There are few friends of fish left …

There was a day when I would have taken a bullet for a trout stream in my back yard.   Today, I am cynical and frustrated. Ive lost hope that we can save our fisheries in Northern California from the plight of overpolulation and agribuisness needs.  We environmentalist in reality have only one more card to play and that is the endagered species card. I remember more spawning reds on the Feather River. I remember great schools of Stripers in San Francisco and San Pablo Bay. I remember chumming big schools of Blue Sharks to the boat off the runway at San Francisco Airport.  And I also remember catching large steelhead and salmon in Los Alamitis Creek behind my house in January. Sadley, fishing changes with time and I have come to accept the fact that the needs of the many (those who consume water) are outweighing the needs of a few (fishermen who care about preserving water flows).

I had lunch last week with Richard McMurtry (founder of”Enviromentalist for Living Streams) and Chuck Hammerstad (Conservation Chairman of the San Jose Flycasters).  These men are dedicated friends of fish.   It is no secret that I was at war with the Santa Clara Valley Water District for years fighting eminent domain by them which forced me out of my old office building–a move that cost me hundreds of thousands of dollars in relocation costs. In moving, I discovered black mold behind the sheet rock and all over some charts that were in storage. Too make a long painful story short, I lost to the SCWD in court after attending over a dozen District board meetings and spending piles of cash on lawyers and other law specialists as Seth C. Weston. As my lawyer told me, “…you can’t sue the King and win.” They moved me out and didn’t use my vacant suite for three years after I left. As far as I know, the black mold still exists in the building and they quietly built a daycare over the mold without telling anyone.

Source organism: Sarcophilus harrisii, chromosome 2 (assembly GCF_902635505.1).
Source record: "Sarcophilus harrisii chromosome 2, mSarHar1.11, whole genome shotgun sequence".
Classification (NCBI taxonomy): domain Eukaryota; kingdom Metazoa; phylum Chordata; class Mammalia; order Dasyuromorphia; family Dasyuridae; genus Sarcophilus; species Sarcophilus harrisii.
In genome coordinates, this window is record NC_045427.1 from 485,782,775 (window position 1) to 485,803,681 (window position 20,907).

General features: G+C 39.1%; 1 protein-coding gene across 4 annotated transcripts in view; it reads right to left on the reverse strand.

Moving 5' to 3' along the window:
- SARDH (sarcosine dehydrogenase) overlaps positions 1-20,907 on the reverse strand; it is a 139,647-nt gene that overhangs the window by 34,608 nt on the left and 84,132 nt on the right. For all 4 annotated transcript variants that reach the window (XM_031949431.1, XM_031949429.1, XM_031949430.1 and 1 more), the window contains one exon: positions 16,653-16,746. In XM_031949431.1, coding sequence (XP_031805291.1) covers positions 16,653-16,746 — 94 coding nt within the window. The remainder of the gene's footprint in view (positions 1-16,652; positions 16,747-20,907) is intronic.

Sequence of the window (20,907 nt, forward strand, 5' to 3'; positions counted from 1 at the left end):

In all fairness however, the SCVWD has so much on its plate that I am amazed that a 7 member board of directors (laymen) can accomplish anything at all based on a majority vote. The SCVWD as we know it has only existed since 2009 with the establishment of a voting Board of Directors. Before 2000, it was mainly a water wholesaler. Now it is the keeper of the streams as well as the protector from the floods. When you look at the streams and rivers they watch over, there are only 10 reservoirs under the auspices of the SCWD. The District has 140$ million in reserves and works with a budget of about 400$ million a year.  Its a beast.

Not lost on me is that  the SCWD really doesn’t care much about the streams behind the 10 reservoirs they manage. Most of the water is expected to refresh groundwater aquafiers, and the rest is already sold to southern California and other neighboring water companies. The streams and endangered fish are an annoyance when it comes to meeting all the supply responsibilies they are contracted to meet. I want trout streams in San Jose, but I also want to take a shower daily and water my lawn so it doesn’t turn brown. I fear that most tax payers would abandon the fish and rivers for that reason as well.